Customer data remains in its original location until a user requests to access it. Then, it appears in the virtual database where they can leverage it for relevant purposes.

Benefits of customer data integration

Over 60% of marketing professionals use customer data when making most decisions. This requires direct and simplified access to relevant information.

Besides improved accessibility, customer data integration has several important benefits for any business, including the following:

Higher-quality insights

Customer data integration allows you to leverage customer data to gain better-quality insights. Your teams can use this information to paint a clearer picture of customer behavior, preferences, and buying patterns, resulting in more data-driven decisions, personalized marketing campaigns, and tailored services.

A centralized data repository or enhanced data access tools create an opportunity for higher-quality analytics. You might use AI-driven tools and instruments, for example. These measures also improve data quality, which is vital to proper analytics.

Enhanced customer experience

Since customer data integration leads to improved data analytics and personalized campaigns, it directly affects customer experience. With a holistic view of the customer journey, your team can find new ways to address pain points, enhance communication, and improve service quality.

Today, 88% of buyers say customer experience is just as important to them as the company’s products and services. With a strong approach to CDI, it’s possible to streamline this experience to obtain a higher market share.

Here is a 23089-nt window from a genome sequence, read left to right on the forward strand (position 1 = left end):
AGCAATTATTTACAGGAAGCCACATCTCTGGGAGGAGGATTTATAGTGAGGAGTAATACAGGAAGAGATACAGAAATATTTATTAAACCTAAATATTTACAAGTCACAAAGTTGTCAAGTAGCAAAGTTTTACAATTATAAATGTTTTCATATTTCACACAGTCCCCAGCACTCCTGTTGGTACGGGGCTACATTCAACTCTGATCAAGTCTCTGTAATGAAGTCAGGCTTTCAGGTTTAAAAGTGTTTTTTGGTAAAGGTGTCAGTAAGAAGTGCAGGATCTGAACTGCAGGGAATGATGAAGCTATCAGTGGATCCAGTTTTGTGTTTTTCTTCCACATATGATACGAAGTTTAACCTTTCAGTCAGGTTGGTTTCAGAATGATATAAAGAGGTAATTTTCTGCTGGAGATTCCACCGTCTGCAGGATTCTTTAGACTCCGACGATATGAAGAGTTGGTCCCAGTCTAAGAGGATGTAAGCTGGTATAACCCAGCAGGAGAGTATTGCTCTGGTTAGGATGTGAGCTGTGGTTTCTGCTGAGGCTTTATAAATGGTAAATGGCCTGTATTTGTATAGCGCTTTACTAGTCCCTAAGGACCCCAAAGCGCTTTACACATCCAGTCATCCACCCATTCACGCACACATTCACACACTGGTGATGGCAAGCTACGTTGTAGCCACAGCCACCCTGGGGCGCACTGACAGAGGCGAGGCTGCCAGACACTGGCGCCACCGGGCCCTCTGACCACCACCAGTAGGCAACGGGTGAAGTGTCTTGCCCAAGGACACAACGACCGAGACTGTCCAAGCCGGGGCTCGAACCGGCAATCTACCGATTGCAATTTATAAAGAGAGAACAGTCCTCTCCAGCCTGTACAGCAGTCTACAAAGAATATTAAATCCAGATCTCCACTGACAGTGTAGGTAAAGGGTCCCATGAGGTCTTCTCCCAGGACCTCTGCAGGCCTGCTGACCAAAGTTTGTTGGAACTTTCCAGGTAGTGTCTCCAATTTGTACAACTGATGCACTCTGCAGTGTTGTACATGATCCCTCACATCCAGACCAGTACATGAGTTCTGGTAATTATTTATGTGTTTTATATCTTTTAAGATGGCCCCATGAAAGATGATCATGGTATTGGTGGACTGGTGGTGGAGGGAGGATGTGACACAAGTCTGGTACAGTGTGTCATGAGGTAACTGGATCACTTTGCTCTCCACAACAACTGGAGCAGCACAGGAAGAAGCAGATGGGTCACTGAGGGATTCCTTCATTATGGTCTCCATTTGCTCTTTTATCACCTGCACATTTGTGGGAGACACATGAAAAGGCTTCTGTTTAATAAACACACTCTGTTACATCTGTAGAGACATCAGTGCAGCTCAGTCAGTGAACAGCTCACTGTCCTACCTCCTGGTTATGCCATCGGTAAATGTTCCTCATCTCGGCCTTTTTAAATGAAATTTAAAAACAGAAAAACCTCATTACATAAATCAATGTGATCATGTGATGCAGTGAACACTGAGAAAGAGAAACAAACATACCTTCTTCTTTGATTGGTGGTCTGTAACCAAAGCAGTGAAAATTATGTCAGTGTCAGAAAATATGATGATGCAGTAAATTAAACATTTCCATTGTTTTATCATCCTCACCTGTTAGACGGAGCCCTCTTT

Streamlined operations

Data management becomes much easier when you implement CDI tactics. With all the data in one place or accessed through one dashboard, your team can save a significant amount of time when creating personalized campaigns.

Meanwhile, CDI reduces data duplication, errors, and inconsistencies. This doesn’t just speed up operations and reduce waste; it also improves collaboration between departments and eliminates information silos.

Implementing customer data integration

CDI doesn’t have to be complex or time-consuming. With the right tools and approaches, you can start enjoying its benefits quickly.

Here are the steps you should follow to implement CDI:

Assess data sources

First, you need to identify all the relevant data sources that contain customer information. These may include CRM systems, marketing automation platforms, ecommerce databases, customer support systems, and more. You’ll need to review the structure, format, and quality of data in each source.

Cleanse and standardize data

Develop a data mapping strategy to align information across multiple sources. Identify common data fields, formats, and rules for data integration to ensure standardization.

While you are standardizing the data, you can also clean it to remove outdated, inconsistent, and irrelevant entries that may interfere with successful analytics.

Choose integration tools

The tools you need for data integration—a customer data platform, data validation tools, data analytics instruments, or other types of data management software—depend on the type of CDI you choose.